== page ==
Three Counties Showground, Malvern
16 November 2017
There is great debate in rural areas about the continuance of current farming subsidies after Brexit and their nature. In some ways, however, this is akin to looking through a telescope from the wrong end. Leaving the Customs Union and lowering the prices of food, clothing and industrial materials benefits all consumers, particularly the most disadvantaged, many of whom live in rural areas. Professor Patrick Minford has forecast a 10% fall in food prices, saving £305 per household per annum, or some £8.2 billion overall. That, therefore, should be the key priority.
Happily, leaving the Single Market and Customs Union is now Government policy, and we have seen the willingness of countries across the world – Australia, China, India, Japan, New Zealand, the United States – to enter into free-trade agreements with us after Brexit. We are thus well placed to prosper and, even in the absence of any deal with the EU, must continue to recognise that no deal on trade is far better than a deal which ties the UK into the European regulatory framework and so takes opportunities off the table.
We will, for example, be able to remove the absurd tariffs on foods which we produce little of ourselves – representing a 14% saving on bananas, 8.8% on melons and 20.5% on tomatoes, for example. There is no reason that we should continue to ask consumers to subsidise European farmers when equally good products exist outside.
Our post-Brexit approach to agriculture must be global in its outlook and must, correspondingly, move away from subsidies and protectionism. It is vital to recognise at the same time, however, that for all the benefits to all consumers, such a change may create potential problems for the much smaller proportion of people in the agricultural sector which must be addressed.
I am confident that food producing areas have nothing to fear from global free trade. British farmers can compete on the world stage, breaking into markets presently denied them. We can learn the clear lessons from countries like Australia and New Zealand, who moved away from subsidies in the 1980s, and must free producers to embrace the most advanced and most effective technologies to boost their productivity.
There are, however, certain areas of the rural economy which could not survive by food production alone, and these we should continue to support generously for the enormous public good which they do in maintaining and nurturing the environment, on which sits a £30 billion annual tourism industry.
Free trade and subsidy reform
For those areas, we can look to the successful policy in Switzerland, where particular services are remunerated through direct ecological payments with the aim of creating valuable plant and animal habitats. Farmers are rewarded for extensive meadow land, permanent flowery meadows, preserving natural field margins, reed beds, hedges, copses and wooded river banks amongst others.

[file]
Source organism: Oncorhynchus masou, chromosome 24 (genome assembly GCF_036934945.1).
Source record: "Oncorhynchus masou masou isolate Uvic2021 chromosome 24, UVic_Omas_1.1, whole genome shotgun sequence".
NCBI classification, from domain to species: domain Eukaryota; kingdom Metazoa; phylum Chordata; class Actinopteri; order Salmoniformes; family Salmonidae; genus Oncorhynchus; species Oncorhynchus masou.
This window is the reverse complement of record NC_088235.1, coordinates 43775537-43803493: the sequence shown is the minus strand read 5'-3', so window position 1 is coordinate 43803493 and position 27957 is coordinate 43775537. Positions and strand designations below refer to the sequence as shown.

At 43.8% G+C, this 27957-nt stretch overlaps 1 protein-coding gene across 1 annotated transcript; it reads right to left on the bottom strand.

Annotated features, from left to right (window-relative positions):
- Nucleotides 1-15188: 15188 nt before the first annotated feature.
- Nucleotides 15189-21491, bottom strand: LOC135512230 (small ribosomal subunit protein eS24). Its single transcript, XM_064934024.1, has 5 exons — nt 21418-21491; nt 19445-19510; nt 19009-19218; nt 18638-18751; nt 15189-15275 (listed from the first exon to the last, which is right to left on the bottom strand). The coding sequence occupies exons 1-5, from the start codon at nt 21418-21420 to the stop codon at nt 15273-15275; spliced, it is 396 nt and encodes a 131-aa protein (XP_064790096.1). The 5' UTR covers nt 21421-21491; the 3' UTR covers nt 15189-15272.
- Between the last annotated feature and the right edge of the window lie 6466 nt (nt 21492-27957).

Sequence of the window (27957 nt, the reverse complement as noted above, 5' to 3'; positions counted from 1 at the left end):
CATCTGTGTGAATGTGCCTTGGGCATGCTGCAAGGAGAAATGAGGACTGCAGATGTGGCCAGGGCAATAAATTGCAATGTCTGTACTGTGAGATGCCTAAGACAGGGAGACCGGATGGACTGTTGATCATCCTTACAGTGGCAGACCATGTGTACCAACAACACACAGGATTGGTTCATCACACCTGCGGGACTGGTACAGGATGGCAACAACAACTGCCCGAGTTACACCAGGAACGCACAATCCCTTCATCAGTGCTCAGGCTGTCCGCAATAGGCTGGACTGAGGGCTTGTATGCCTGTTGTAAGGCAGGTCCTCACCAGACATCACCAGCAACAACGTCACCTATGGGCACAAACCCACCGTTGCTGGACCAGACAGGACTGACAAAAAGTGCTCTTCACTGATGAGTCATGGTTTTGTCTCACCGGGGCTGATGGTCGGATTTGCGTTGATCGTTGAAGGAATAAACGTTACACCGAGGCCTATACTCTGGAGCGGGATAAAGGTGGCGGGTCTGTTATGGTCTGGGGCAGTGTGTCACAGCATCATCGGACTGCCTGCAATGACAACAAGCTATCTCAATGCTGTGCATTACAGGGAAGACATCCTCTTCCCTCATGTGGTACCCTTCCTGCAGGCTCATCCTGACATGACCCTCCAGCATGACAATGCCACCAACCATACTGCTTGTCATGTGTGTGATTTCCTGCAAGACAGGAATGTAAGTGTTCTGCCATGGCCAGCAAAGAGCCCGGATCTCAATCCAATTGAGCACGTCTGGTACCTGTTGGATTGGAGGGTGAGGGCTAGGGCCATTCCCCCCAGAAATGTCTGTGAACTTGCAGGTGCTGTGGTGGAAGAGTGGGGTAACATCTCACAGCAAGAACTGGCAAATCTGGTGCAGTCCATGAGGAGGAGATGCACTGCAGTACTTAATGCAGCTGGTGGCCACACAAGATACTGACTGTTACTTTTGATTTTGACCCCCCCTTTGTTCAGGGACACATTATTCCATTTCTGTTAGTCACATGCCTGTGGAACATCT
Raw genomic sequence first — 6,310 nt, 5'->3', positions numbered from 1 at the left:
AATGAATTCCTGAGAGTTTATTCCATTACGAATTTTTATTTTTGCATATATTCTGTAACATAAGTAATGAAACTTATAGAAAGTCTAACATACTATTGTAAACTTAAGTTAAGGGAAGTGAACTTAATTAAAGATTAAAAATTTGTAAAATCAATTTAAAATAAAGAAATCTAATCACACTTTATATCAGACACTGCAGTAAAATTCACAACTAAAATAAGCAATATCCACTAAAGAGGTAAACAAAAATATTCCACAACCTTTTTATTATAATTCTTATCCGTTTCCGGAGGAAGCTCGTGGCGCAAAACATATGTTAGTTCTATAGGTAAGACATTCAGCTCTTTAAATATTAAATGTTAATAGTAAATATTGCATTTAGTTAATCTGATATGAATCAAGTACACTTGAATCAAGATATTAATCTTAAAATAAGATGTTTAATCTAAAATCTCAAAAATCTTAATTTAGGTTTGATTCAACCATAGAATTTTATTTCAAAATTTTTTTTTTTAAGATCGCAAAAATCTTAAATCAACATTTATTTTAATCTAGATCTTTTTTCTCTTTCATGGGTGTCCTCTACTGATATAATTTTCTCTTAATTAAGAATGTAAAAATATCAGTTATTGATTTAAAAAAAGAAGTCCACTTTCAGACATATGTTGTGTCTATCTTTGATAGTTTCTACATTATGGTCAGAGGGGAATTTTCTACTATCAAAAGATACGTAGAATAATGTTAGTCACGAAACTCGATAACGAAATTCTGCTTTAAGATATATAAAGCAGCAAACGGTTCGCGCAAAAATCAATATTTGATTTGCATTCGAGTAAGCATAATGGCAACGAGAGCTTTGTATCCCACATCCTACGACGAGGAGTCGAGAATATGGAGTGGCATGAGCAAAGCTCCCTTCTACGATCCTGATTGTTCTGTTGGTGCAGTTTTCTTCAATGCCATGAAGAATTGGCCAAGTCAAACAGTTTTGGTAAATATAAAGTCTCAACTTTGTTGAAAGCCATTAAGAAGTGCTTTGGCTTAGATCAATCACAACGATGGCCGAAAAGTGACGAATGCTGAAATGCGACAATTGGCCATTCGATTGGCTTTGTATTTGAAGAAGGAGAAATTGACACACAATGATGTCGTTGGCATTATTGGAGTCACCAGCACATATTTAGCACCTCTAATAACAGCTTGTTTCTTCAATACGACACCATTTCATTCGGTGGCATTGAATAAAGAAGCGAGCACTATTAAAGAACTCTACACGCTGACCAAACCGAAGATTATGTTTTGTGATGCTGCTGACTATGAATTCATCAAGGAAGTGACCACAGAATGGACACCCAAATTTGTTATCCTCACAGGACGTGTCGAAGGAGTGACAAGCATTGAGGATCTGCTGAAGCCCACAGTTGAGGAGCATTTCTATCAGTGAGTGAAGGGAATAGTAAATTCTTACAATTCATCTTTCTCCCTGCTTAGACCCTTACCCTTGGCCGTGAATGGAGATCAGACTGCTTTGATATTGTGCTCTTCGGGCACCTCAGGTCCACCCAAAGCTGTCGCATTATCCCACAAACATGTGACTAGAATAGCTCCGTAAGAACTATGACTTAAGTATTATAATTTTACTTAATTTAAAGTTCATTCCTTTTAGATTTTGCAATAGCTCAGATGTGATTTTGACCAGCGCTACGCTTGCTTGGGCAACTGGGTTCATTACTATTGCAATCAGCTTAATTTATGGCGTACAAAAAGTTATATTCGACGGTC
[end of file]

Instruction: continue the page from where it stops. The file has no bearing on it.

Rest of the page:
A key facet of the Swiss approach is its significant support for Alpine farmers, exceeding CAP payments. Many of these farmers would struggle to compete on the basis of food production alone, but are crucial to the environmental maintenance of the Alps. Every summer, some 220,000 sheep, 20,000 goats, 120,000 cows and 350,000 calves spend three months on upland pastures, and farmers receive payments for this transhumance on the condition that they farm in an environmentally-friendly manner.
We must recognise, however, that moving away from production subsidies is a prerequisite for forging new trade deals. Abandoning the CAP thus affords an opportunity for far-reaching subsidy reform; we ought to be open to learning lessons from across the world, including New Zealand, which abandoned subsidies in the 1980s.
Those reforms were born of necessity: Government debt had increased from under 10% of GDP in 1976 to 41% by the mid-1980s, signalling a looming public debt crisis. Nonetheless, the removal of subsidies had the effect of increasing the sector’s incentives to respond to market signals by adopting new methods of production. It is significant that the reforms provided only very limited transitional support to assist these changes, and by and large they were left to be taken as business decisions. The farmers themselves were thus given responsibility for their own commercial viability.
New Zealand subsidies had risen to 34% by 1983, as given by the OECD Producer Support Estimate, and were consequently the overwhelming influence on farmers’ decision making. As a result, a nation of 3.5 million people had 70 million sheep, and soil erosion became a serious concern, with ever more unsuitable land being used for unsustainable flocks. By 1983, as the OECD reported, the situation had worsened to such an extent – with no market and no room for storage – that the New Zealand Government ordered six million tonnes of sheep meat to be turned into fertiliser.
In the 30 years since, sheep numbers have more than halved, but a spectacular increase in productivity has meant the New Zealand still produces a similar quantity of meat. By 2012/13, lambing percentages had increased by 23% and lamb carcass weights by 27% over 1990/91, which is a convenient base year in which any residual effects of subsidies were negligible. Over the same period, the weight of lamb sold in kilograms per ewe has increased by 89%, and milk solids per dairy cow have increased by 31%.
As well as the removal of protectionism, pro-active work on market access has been a vital component of this remarkable progress. New Zealand approached trade liberalisation from many angles, and today has free trade agreements with all 10 nations of ASEAN, and is the only country in the world to have separate arrangements with China, Hong Kong and Taiwan.
New Zealand’s food and drink exports have grown at a compound annual rate of 8.3% per year over the last 15 years. That rate has been 15% per year for the last decade for processed foods, and nutraceuticals have seen an annual growth of 18%. Drinks, led by wine, have achieved annual export growth of 24% in the 15 years to 2010. Wine exports alone have increased from $10 million in 1984/5 to $1.6 billion in 2016.